Monday (Lunes) 5th April, 2010
Day 388

Tupancireta, Brasil
Tupancireta, Brasil
Miles: 39,980
S 28.91528°
W 53.63696°

Melo proved to be a bit of a navigational challenge for us, not only could we not find the campground last night but we had to ask directions again this morning even to find the way north out of town. But after a few missteps we were on our way to Aceagua the border town where we would enter Brazil.

Aceagua was a sleepy little town, and as far as we could tell we were the only travelers crossing north into Brazil, at least the only ones that needed to complete any border formalities. The formalities were slow - they don't see many Australians with US motorhomes - but straight forward.

After a couple of hours driving we called into the town of Sao Sepe to get some more Brazilian cash. On entering the town we stopped and asked a policeman for directions to the nearest bank. Here we got our first lesson/reminder about language. Even though we could not claim to speak Spanish after so long in Spanish speaking countries we have become familiar with the language and generally have enough words to get by. We had forgotten what it was like back at the start when Spanish was totally incomprehensible. Today we got a big reminder - Portuguese is totally incomprehensible.

Just for the record we did get some money from an ATM in Sao Sepe. The town was interesting; all the streets were cobbled, the town was clean, the people looked prosperous, though a wide mix of racial groups, and the shops had a wide selection of appliances and clothes.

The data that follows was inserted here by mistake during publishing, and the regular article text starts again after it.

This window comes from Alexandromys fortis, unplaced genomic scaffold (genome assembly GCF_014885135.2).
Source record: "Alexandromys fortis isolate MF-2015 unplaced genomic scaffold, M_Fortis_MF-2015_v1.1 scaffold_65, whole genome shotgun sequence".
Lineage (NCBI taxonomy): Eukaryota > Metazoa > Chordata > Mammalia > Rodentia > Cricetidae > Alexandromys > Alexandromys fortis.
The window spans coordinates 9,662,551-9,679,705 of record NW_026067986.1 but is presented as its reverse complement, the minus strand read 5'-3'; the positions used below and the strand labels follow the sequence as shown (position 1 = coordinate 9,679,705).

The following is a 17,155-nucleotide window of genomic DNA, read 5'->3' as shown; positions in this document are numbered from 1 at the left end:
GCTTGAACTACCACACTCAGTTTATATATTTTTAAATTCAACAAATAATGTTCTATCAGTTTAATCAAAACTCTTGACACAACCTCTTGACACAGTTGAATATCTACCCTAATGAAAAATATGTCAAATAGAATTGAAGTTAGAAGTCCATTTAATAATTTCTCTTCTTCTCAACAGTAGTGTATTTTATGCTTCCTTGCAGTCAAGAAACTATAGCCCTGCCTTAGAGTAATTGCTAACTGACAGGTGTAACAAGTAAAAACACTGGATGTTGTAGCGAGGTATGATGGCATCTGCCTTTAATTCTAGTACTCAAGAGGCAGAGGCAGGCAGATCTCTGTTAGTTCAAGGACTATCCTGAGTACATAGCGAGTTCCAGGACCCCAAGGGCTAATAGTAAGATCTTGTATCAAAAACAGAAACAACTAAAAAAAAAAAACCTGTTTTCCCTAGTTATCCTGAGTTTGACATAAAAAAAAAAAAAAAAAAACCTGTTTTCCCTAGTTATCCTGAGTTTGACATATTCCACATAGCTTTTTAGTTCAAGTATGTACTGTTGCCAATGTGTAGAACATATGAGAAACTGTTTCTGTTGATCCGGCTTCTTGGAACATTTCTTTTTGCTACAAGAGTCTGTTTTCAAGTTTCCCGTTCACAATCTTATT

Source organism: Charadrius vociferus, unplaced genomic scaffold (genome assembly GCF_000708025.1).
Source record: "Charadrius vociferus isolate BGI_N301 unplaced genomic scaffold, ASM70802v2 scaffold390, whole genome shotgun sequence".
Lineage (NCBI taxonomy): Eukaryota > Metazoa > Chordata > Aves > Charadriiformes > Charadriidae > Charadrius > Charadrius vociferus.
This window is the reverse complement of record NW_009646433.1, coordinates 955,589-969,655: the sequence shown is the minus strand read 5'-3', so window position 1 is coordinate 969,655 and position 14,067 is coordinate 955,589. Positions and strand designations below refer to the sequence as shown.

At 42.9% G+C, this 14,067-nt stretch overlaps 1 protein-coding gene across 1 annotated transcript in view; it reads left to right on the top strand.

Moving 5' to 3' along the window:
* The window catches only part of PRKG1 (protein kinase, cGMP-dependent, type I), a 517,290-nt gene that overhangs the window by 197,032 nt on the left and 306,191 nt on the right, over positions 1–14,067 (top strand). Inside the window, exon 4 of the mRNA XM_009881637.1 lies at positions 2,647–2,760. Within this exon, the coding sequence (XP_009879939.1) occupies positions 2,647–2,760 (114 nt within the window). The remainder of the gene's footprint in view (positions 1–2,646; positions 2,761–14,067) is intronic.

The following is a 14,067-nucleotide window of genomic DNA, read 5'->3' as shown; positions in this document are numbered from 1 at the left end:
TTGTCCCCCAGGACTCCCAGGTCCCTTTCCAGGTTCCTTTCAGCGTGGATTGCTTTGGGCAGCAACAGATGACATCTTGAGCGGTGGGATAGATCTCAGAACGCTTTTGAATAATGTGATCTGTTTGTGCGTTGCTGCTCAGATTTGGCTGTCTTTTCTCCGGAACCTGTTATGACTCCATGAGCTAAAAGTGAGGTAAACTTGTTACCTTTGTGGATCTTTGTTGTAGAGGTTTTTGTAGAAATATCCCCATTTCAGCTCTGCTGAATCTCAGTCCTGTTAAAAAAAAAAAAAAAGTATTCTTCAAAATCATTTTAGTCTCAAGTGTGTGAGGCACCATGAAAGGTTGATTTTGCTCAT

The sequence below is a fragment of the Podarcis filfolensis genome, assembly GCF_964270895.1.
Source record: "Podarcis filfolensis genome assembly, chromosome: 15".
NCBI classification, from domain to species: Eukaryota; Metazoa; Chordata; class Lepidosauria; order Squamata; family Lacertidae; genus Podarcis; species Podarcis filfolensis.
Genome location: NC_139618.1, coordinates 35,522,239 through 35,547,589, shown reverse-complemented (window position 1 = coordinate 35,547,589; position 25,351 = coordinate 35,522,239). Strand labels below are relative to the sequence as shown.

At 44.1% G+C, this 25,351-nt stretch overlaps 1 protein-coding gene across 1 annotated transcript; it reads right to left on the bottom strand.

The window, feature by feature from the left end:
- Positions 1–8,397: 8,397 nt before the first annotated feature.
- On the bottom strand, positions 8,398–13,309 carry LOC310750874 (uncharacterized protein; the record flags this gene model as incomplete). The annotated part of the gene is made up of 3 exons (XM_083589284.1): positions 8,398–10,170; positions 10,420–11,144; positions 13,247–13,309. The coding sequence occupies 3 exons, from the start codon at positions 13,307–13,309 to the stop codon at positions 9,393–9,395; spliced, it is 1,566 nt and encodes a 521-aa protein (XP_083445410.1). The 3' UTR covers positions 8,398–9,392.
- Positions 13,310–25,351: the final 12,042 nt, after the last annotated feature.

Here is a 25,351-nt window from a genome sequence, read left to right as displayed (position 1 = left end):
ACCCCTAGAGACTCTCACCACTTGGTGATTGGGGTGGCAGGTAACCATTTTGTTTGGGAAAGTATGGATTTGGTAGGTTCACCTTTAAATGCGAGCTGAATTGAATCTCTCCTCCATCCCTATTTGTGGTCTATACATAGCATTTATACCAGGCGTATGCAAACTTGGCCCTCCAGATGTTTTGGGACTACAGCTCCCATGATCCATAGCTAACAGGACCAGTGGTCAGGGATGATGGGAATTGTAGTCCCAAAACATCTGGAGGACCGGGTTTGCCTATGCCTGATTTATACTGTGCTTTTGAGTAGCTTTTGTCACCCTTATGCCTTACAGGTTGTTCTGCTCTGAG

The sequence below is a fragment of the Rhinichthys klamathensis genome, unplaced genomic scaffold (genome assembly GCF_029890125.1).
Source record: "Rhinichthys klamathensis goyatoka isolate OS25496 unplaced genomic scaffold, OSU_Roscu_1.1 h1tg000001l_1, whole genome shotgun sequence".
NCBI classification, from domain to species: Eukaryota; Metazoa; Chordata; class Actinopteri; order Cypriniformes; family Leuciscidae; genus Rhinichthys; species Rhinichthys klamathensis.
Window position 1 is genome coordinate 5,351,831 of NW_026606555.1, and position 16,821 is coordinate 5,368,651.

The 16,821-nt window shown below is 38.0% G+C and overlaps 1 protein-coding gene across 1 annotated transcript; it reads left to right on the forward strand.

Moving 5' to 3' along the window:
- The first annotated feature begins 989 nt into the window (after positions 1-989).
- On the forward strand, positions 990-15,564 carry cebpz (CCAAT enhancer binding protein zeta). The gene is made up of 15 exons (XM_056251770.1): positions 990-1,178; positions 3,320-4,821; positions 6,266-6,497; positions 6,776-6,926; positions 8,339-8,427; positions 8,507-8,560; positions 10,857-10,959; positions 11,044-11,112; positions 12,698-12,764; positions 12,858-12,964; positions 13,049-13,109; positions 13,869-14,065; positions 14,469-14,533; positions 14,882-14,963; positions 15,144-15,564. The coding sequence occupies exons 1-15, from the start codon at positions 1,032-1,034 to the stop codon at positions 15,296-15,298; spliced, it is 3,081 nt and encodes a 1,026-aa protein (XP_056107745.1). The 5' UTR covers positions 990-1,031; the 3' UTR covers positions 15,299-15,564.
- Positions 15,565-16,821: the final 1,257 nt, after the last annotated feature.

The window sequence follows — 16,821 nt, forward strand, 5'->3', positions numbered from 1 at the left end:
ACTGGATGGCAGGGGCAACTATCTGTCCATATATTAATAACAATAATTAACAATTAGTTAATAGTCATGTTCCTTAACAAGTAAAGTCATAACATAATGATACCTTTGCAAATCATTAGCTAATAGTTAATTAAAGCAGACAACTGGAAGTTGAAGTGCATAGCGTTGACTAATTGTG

Our days travel was through rolling hilled farming country. The farming is on a large scale, rightly termed industrial. There are a large number of long and short haul trucks on the roads carrying grain, general cargo, and transporting large pieces of farming equipment. The country side is green and looks very fertile.

Mate (pronounced mat-eh)

As we leave Uruguay I need to comment on a drink called Mate. This is a tea like beverage made in a special cup by pouring hot water over Mate leaves. We saw people drinking this in Argentina, and understand that southern Brazilians also drink it, but from what we have seen so far Uruguayans are the most obsessed with this drink. We have seen people everywhere with a thermos of hot water under their left arm, in their (usually) left hand is their Mate cup with its distinctive, and special, silver straw through which they sip the drink. When the cup gets low, they simply stop walking, top up the cup from their thermos and continue sipping. They carry their cups and thermos everywhere, on the beach, in the super market, at the gas pump, it far out strips the obsession Seattle has with coffee.


We spent the night at a no-name gas station and truck stop on highway BR-158/392 north of the turn off to Tupancireta. It was somewhat less busy than a number of the gas stations we had passed during the day. Eventually the activity ceased and it was a relatively quiet place.